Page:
CA Workplace Violence Prevention in Health Care Rule

Posted by | Friday, March 24, 2017
CA Workplace Violence Prevention in Health Care Rule

Please note by April 1, 2017, all employers in CA operating in the below areas will be required to comply with Section 3342:

  • Health care facilities
  • Home health care programs
  • Drug treatment programs
  • Emergency medical services
  • Outpatient medical services to correctional and detention settings?

New Rule Targets Workplace Violence Prevention in Health Care – by Mel Davis

Division of Occupational Safety and Health (Cal/OSHA) has developed a regulation addressing workplace violence protection in health care. I am the HR director for an acute care facility. How will the new regulation for workplace violence in health care affect my facility?

Assuming your facility meets the definitions outlined in the regulation (Title 8, Section 3342), beginning April 1, 2017, you will need to keep a “violent incident log” listing all incidents, post-incident response and investigation of a workplace violence injury, based on information from the employees who experienced the workplace violence.

Also beginning April 1, you must keep records including workplace hazard identification, evaluation and correction. Reporting requirements for general acute care hospitals, acute psychiatric hospitals and special hospitals also go into effect on April 1.

Prevention Plan

By April 1, 2018, you must have established a workplace violence prevention plan. Section 3342 (c) of the new regulation is a step-by-step directive of how the plan is to be established, implemented and maintained to ensure it is effective. The workplace violence prevention plan is to be part of the employer’s Injury and Illness Prevention Program (IIPP).

The regulation includes procedures to ensure employees and their representatives participate in developing, implementing and reviewing the plan. The involvement includes their participation in identifying, evaluating and correcting workplace violence hazards, designing and implementing training, and reporting and investigating workplace violence incidents.

The regulation contains nearly 50 separate instructions the employer is to consider, from employees working in isolated locations, to how to contact and obtain assistance from an appropriate law enforcement agency, assessment procedures, communication, poor illumination, maintaining sufficient staffing, procedures to identify and evaluate patient-specific risk factors and assess visitors or other persons who are not employees, as well as procedures for debriefing, escape routes, and physical barriers, to mention a few.

Because of the number and specificity of the requirements in Section 3342 (c), be sure to review them extensively and initiate them where required to ensure compliance for all work sites and operations.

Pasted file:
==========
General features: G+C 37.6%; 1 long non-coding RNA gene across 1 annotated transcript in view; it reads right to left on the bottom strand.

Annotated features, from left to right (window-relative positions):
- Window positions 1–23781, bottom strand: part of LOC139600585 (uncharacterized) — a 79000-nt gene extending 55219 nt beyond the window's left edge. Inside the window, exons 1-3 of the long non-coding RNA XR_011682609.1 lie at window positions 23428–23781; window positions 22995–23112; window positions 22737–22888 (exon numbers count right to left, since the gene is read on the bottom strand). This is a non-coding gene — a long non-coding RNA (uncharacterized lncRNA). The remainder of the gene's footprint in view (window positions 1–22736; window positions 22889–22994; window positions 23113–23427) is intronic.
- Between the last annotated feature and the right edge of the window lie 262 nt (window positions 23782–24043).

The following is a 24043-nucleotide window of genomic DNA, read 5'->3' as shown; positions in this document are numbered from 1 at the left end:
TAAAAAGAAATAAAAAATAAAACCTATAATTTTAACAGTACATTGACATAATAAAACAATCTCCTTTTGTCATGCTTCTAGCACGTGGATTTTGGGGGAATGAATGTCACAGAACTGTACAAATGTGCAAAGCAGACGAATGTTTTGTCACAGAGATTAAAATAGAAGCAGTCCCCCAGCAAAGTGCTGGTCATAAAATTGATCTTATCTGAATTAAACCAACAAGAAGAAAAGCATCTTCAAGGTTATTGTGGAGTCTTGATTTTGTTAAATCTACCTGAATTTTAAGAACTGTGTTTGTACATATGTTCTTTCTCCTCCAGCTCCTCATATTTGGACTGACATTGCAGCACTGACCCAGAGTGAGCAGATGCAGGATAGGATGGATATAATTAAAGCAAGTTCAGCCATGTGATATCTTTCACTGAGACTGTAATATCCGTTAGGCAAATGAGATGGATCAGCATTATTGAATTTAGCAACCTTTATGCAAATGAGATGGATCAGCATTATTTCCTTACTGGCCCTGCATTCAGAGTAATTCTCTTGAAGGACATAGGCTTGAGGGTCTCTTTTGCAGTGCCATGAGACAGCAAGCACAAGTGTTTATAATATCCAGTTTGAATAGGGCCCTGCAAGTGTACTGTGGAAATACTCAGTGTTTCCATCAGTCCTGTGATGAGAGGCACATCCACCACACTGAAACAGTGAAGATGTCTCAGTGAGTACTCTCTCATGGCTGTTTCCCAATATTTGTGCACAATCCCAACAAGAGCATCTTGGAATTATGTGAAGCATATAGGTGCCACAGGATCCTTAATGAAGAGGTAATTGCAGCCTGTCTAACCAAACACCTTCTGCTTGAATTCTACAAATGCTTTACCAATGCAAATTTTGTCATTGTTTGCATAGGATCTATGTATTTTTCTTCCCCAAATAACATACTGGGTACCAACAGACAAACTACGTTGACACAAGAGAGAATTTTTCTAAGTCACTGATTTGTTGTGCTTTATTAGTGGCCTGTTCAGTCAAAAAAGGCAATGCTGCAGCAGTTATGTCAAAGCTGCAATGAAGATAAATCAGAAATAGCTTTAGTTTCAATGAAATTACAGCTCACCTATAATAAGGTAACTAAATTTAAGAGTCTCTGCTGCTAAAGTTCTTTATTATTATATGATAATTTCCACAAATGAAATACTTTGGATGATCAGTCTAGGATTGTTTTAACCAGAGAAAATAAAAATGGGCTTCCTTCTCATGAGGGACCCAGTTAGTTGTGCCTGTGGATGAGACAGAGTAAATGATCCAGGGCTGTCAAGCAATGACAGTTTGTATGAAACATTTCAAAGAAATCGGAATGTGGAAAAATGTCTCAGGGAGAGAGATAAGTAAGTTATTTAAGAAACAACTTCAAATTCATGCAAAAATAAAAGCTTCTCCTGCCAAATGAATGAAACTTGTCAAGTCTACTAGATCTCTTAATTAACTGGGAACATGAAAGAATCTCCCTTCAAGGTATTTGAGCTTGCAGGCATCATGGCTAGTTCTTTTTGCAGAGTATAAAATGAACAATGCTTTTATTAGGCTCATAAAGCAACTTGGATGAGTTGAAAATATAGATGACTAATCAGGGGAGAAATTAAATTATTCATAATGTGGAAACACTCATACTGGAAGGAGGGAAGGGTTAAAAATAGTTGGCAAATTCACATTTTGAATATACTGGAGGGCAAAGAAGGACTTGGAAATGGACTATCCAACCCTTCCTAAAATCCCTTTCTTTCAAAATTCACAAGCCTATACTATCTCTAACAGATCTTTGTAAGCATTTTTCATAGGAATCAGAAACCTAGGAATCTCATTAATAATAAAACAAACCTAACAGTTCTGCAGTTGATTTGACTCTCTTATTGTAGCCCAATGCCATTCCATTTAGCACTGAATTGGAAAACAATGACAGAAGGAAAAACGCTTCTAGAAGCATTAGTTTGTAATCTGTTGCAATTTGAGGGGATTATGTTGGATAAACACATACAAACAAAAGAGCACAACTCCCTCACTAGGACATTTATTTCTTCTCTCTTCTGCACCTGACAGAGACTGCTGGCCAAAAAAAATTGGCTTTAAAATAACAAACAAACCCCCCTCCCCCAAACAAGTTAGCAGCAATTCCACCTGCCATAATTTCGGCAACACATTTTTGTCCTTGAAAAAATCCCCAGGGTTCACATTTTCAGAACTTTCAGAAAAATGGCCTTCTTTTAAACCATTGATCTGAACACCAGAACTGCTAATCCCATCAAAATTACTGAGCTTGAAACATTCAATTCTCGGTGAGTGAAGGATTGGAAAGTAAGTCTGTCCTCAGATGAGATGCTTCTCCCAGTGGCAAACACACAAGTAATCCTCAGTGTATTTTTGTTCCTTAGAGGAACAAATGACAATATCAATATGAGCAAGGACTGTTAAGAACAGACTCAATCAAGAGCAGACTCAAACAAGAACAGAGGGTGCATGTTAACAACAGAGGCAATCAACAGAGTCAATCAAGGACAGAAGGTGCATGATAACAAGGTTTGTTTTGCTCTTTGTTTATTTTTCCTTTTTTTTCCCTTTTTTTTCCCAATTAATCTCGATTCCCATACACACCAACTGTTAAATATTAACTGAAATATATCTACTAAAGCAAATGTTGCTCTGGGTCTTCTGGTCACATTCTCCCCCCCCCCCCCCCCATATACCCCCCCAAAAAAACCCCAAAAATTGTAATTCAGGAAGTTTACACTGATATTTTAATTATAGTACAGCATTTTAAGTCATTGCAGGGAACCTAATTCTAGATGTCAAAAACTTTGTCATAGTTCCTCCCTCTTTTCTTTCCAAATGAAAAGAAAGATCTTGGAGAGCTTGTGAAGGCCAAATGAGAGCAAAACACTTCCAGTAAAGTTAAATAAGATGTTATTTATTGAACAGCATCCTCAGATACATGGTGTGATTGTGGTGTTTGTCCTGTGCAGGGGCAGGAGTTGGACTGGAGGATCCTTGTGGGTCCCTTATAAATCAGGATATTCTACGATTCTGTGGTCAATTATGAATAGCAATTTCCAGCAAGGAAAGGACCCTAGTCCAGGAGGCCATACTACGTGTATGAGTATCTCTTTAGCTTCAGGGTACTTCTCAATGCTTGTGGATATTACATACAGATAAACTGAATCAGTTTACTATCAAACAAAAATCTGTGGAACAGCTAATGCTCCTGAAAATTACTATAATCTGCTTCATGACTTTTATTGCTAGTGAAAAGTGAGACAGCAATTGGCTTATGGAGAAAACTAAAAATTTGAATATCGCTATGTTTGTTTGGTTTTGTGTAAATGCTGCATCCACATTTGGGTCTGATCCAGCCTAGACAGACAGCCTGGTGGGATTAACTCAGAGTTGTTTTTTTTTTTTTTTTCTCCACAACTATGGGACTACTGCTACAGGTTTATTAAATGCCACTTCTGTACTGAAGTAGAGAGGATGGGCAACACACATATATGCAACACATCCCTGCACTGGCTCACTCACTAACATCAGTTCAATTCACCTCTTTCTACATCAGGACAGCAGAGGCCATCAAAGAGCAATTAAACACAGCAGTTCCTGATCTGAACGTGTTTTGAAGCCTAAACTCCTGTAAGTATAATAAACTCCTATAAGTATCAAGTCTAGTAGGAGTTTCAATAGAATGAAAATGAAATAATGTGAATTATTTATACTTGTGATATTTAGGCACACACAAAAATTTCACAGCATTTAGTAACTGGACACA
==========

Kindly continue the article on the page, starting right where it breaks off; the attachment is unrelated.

Employee Training

The requirements for employee training, also to be implemented by April 1, 2018, are covered in Section 3342 (f). This training is to be done when the plan is first established and for new hires or when assigned to another position that did not require initial training.

Also, the employer is to have an effective procedure for obtaining the active involvement of employees and their representatives in developing curricula and training materials, participating in training sessions, and reviewing and revising the training program.

The regulation specifies eight components the training must cover, including an explanation of the workplace violence prevention plan; how to recognize the potential for violence; factors contributing to the escalation of violence; strategies to avoid physical harm; and how to recognize alerts or other warnings about emergencies.

Download The PDF (3.9 MB)

Category

Recent Posts

Are You Profit-Oriented or People-Oriented in Business?

Are You Profit-Oriented or People-Oriented in Business?

If you want to run a successful business, there's no better way to do so than by consulting successful business owners. This way, you get advice straight from the horse's mouth. After all, if you wanted to be in a successful relationship, you would probably take advice from someone who was already in a successful relationship. And if you wanted to write a book, you would probably take advice from someone who had written a book. The same goes for advice about running a business. 



Read More...

Empowering Human Resources With Chatbots

Empowering Human Resources With Chatbots

Chatbots are, for modern businesses, a gateway into the many uses of AI already up and running in the business world. These programs, developed through research into natural language processing, can imitate human conversation and solve tasks using an automated structure. Chatbots (bots is short for robots) can assist HR departments and leadership in several ways, particularly in highly repetitive tasks such as mandatory training, scheduling interviews, giving information about benefits, and other customer service needs. The HR chatbot programs have been specifically designed for the work of HR departments, and can be used across multiple platforms, such as company websites, email, and instant messaging and text services. 



Read More...

Employee Engagement is Good, But Watch for Burnout

Employee Engagement is Good, But Watch for Burnout

When an employee loves her job, she does better work. The employer keeps her busy with new challenges, and she keeps doing her job efficiently. Unfortunately, it doesn't always work out this way. Sometimes, the employee keeps going until she can't go anymore. An employee engaged with her work is a good thing, but burnout is a reality that should not be ignored. 



Read More...

First Item First Item

Contact Us Have an HR Question? Get us at:

877-842-4988
310-601-3260
hello@modernhr4u.com

Stay in touchReceive our best HR tips and tricks via email every month